While sleeping, a man appeared to him in a dream. While history does not tell us who this man was, I would venture to say that it was Jesus. The man calls him by name and says, ‘Caedmon, sing me a song.’ Caedmon then replies, ‘I do not know how to sing. That is why I am here and left the feast because I do not know how to sing.’ The man says it a bit stronger now, ‘Nevertheless, sing me a song!’ Caedmon now a little fearful realizes that he’s not going to win this argument then concedes, ‘what should I sing?’ The man commands, ‘Sing to me about the creation of all things.’ Then in Caedmon’s dream, he begins to sing a song that he has never heard before, and in fact, no one has ever heard it before. It came out of nowhere as he opened his mouth to give utterance to the man’s command to sing!Caedmon then awakens from his dream sprawled out in the smelly barn surrounded by animals, but something is different. This was no ordinary dream, Caedmon remembers everything! He is able to sing the song perfectly from the dream, the words and melodies have not left him. He then finds that he has the ability to add more to the song, so he begins to sing more words and remembers those as well. Not only is he now singing and composing songs, he seems to have the incredible ability to not forget them as he sings them. Caedmon is overwhelmed by this gift he receives in the night and he goes to the alderman (his boss) and tells him about what happened to him. The alderman was astounded and immediately sends Caedmon to the abbey to recite the songs and tell his story to Hilda (the bosses boss). Hilda was also astounded of what was given by God to this lowly shepherd. Hilda calls in a bunch of elders, scholars, and teachers then asked Caedmon to sing the song again and to tell them what happened in that night. The anointing that poured forth from the songs of Caedmon has them all completely convinced that it was given a gift from God in the night.
Now they need to make a decision on what to do with the gift. How are they to move forward with a stablehand who was already well into his years? Can he write more of these songs? Is there more to this gift than one song in the night? Perhaps a test is in order. They tell Caedmon, “go write more songs and then come back”. Caedmon goes to his home and with little effort continues right where he left off, he starts creating more verses to the songs.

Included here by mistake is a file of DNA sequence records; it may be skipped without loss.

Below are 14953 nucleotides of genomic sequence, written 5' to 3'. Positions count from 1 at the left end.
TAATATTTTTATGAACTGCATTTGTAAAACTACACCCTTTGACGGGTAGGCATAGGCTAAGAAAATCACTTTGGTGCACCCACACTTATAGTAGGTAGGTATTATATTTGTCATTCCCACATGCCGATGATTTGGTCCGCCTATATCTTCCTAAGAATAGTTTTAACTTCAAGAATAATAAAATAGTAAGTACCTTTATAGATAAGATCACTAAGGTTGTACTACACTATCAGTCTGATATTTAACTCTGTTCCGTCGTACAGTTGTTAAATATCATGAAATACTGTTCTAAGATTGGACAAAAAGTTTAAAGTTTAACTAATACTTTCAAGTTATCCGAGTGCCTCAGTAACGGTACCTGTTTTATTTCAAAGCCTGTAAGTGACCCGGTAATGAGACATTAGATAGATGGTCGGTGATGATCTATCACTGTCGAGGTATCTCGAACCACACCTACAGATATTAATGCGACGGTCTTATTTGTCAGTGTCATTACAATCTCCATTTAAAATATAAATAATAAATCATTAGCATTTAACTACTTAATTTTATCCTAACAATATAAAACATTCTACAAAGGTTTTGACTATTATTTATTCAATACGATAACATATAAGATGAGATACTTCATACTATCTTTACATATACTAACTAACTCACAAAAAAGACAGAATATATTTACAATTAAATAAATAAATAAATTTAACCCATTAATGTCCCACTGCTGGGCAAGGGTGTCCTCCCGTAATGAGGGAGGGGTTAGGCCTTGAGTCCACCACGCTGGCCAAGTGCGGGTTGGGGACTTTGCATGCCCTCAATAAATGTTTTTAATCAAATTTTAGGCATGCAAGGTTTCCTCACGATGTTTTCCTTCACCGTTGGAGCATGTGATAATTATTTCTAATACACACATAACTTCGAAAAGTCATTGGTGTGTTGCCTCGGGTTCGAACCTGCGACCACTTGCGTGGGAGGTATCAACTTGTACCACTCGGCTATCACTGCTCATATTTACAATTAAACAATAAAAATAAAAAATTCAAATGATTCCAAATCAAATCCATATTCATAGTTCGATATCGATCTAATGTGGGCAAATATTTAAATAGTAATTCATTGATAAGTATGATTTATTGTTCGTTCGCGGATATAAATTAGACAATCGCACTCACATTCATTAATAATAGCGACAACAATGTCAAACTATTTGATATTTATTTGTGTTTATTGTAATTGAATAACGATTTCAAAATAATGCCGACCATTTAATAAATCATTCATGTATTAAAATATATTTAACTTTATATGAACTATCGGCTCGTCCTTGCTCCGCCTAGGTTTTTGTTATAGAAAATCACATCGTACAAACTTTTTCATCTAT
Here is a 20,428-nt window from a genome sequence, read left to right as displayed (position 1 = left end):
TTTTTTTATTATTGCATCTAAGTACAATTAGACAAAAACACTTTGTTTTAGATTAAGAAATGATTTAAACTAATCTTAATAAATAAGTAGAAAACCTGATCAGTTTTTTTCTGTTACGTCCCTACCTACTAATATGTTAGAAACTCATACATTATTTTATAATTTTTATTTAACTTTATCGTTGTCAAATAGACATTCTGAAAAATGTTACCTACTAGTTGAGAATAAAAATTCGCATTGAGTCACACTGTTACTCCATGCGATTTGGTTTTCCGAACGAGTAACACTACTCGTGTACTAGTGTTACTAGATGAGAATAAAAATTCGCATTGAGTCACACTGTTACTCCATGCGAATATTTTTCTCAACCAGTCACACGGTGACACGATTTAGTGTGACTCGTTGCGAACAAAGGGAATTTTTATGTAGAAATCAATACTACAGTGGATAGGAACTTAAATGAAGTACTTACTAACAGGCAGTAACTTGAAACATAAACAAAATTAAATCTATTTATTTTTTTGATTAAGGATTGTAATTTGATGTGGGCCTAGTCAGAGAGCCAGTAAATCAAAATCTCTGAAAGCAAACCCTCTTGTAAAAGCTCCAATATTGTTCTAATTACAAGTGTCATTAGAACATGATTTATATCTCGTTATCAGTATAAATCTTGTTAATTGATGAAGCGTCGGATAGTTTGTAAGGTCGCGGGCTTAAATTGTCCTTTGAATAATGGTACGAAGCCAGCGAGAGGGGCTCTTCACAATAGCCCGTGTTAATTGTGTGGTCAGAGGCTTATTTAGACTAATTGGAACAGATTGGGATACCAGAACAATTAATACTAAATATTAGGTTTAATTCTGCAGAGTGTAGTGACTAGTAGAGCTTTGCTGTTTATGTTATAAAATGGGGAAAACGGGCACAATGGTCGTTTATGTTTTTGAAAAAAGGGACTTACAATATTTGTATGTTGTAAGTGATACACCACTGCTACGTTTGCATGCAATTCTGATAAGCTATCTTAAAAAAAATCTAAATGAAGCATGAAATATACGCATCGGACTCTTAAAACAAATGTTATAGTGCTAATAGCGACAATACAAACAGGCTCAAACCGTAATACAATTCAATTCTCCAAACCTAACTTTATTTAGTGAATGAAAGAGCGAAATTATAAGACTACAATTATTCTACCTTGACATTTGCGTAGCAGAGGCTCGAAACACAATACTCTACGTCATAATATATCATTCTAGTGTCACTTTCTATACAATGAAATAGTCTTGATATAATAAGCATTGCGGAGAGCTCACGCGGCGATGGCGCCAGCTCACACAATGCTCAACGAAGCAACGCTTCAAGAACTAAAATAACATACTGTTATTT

Caedmon returns to the abbey to recite his new songs. Again astounded, those that heard his songs reiterated that he was given a gift from God. Caedmon keeps writing new songs and sharing them with those in the Abby. Hilda became a big fan of Caedmon’s songs, it was not only a gift given to Caedmon but to the whole abbey and Hilda wanted to see Caedmon flourish in what God has given him. Hilda exhorts Caedmon to leave behind his life as a stablehand, living and working for himself, and step into the service of God by joining the order of monks.
Caedmon humbly accepts the assignment and Hilda directs Caedmon into the hands of the monks. The monks were given orders that he be taught the scriptures and the things of God. Caedmon had a profound ability to retain all this information and write it on the tablet of his heart by turning scripture into song. His songs became profoundly important, so much so that Caedmon’s songs ended up becoming some of the regular hymns sung by all the monks of the abbey. Many learned the scriptures, stories, and theology through the songs of Caedmon.
When Caedmon had received his dream, he was instructed to sing about the creation of all things, the beginning. This was where God wanted him to start, the songs that came after covered scripture from front to back. He sang about Moses, the mercy of Christ and His suffering on the cross, the defending of the Holy Spirit, God’s return and judgment of the earth found in Revelation and about the eternal glory of the heavenly city.
Caedmon was known to continue in the service of God. The lifestyle he chose: serving God, learning the Word and writing songs, gave him a burning desire to see the laymen turn from their sin and come into the knowledge of God. God used a lowly herdsman, gave him a song in the night, which is now known as the oldest surviving piece of English literature.
Have you had or heard of any similar experiences to Caedmon?
Adapted from Bede’s translated Account of Caedmon’s Hymn